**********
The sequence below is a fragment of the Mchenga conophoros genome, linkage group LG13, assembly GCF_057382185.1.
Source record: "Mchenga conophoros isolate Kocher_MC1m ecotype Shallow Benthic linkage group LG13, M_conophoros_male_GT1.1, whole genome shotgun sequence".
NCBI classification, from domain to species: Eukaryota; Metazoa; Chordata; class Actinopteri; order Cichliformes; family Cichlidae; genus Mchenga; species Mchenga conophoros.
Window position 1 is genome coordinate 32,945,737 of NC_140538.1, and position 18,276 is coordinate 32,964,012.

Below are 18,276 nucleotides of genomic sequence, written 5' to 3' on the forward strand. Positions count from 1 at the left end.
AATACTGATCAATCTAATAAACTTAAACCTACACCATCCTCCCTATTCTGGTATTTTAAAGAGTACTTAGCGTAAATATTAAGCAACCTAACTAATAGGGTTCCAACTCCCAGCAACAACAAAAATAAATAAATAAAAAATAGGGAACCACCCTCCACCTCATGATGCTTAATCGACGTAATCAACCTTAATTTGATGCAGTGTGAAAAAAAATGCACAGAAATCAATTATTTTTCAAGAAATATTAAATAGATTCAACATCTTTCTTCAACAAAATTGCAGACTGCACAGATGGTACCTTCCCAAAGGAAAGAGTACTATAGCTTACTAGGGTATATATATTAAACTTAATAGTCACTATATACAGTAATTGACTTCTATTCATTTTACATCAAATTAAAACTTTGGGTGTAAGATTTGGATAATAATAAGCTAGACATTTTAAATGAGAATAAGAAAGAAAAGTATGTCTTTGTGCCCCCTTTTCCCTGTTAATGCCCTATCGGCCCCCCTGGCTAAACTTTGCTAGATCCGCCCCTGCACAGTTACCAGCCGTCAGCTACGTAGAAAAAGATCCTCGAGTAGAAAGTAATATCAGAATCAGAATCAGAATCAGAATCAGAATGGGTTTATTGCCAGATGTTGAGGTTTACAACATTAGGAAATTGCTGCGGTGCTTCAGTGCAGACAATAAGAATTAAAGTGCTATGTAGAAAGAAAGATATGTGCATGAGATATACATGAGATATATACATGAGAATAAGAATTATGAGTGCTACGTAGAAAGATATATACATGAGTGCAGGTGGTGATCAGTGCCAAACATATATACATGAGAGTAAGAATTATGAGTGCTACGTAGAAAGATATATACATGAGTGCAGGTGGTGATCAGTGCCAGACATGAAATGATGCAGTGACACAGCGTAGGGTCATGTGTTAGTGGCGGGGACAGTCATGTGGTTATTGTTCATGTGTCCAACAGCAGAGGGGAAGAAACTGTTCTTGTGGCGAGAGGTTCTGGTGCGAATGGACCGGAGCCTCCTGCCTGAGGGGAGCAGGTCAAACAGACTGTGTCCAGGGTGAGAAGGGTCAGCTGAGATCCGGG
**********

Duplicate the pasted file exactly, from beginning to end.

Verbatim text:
The sequence below is a fragment of the Mchenga conophoros genome, linkage group LG13, assembly GCF_057382185.1.
Source record: "Mchenga conophoros isolate Kocher_MC1m ecotype Shallow Benthic linkage group LG13, M_conophoros_male_GT1.1, whole genome shotgun sequence".
NCBI classification, from domain to species: Eukaryota; Metazoa; Chordata; class Actinopteri; order Cichliformes; family Cichlidae; genus Mchenga; species Mchenga conophoros.
Window position 1 is genome coordinate 32,945,737 of NC_140538.1, and position 18,276 is coordinate 32,964,012.

Below are 18,276 nucleotides of genomic sequence, written 5' to 3' on the forward strand. Positions count from 1 at the left end.
AATACTGATCAATCTAATAAACTTAAACCTACACCATCCTCCCTATTCTGGTATTTTAAAGAGTACTTAGCGTAAATATTAAGCAACCTAACTAATAGGGTTCCAACTCCCAGCAACAACAAAAATAAATAAATAAAAAATAGGGAACCACCCTCCACCTCATGATGCTTAATCGACGTAATCAACCTTAATTTGATGCAGTGTGAAAAAAAATGCACAGAAATCAATTATTTTTCAAGAAATATTAAATAGATTCAACATCTTTCTTCAACAAAATTGCAGACTGCACAGATGGTACCTTCCCAAAGGAAAGAGTACTATAGCTTACTAGGGTATATATATTAAACTTAATAGTCACTATATACAGTAATTGACTTCTATTCATTTTACATCAAATTAAAACTTTGGGTGTAAGATTTGGATAATAATAAGCTAGACATTTTAAATGAGAATAAGAAAGAAAAGTATGTCTTTGTGCCCCCTTTTCCCTGTTAATGCCCTATCGGCCCCCCTGGCTAAACTTTGCTAGATCCGCCCCTGCACAGTTACCAGCCGTCAGCTACGTAGAAAAAGATCCTCGAGTAGAAAGTAATATCAGAATCAGAATCAGAATCAGAATCAGAATGGGTTTATTGCCAGATGTTGAGGTTTACAACATTAGGAAATTGCTGCGGTGCTTCAGTGCAGACAATAAGAATTAAAGTGCTATGTAGAAAGAAAGATATGTGCATGAGATATACATGAGATATATACATGAGAATAAGAATTATGAGTGCTACGTAGAAAGATATATACATGAGTGCAGGTGGTGATCAGTGCCAAACATATATACATGAGAGTAAGAATTATGAGTGCTACGTAGAAAGATATATACATGAGTGCAGGTGGTGATCAGTGCCAGACATGAAATGATGCAGTGACACAGCGTAGGGTCATGTGTTAGTGGCGGGGACAGTCATGTGGTTATTGTTCATGTGTCCAACAGCAGAGGGGAAGAAACTGTTCTTGTGGCGAGAGGTTCTGGTGCGAATGGACCGGAGCCTCCTGCCTGAGGGGAGCAGGTCAAACAGACTGTGTCCAGGGTGAGAAGGGTCAGCTGAGATCCGGG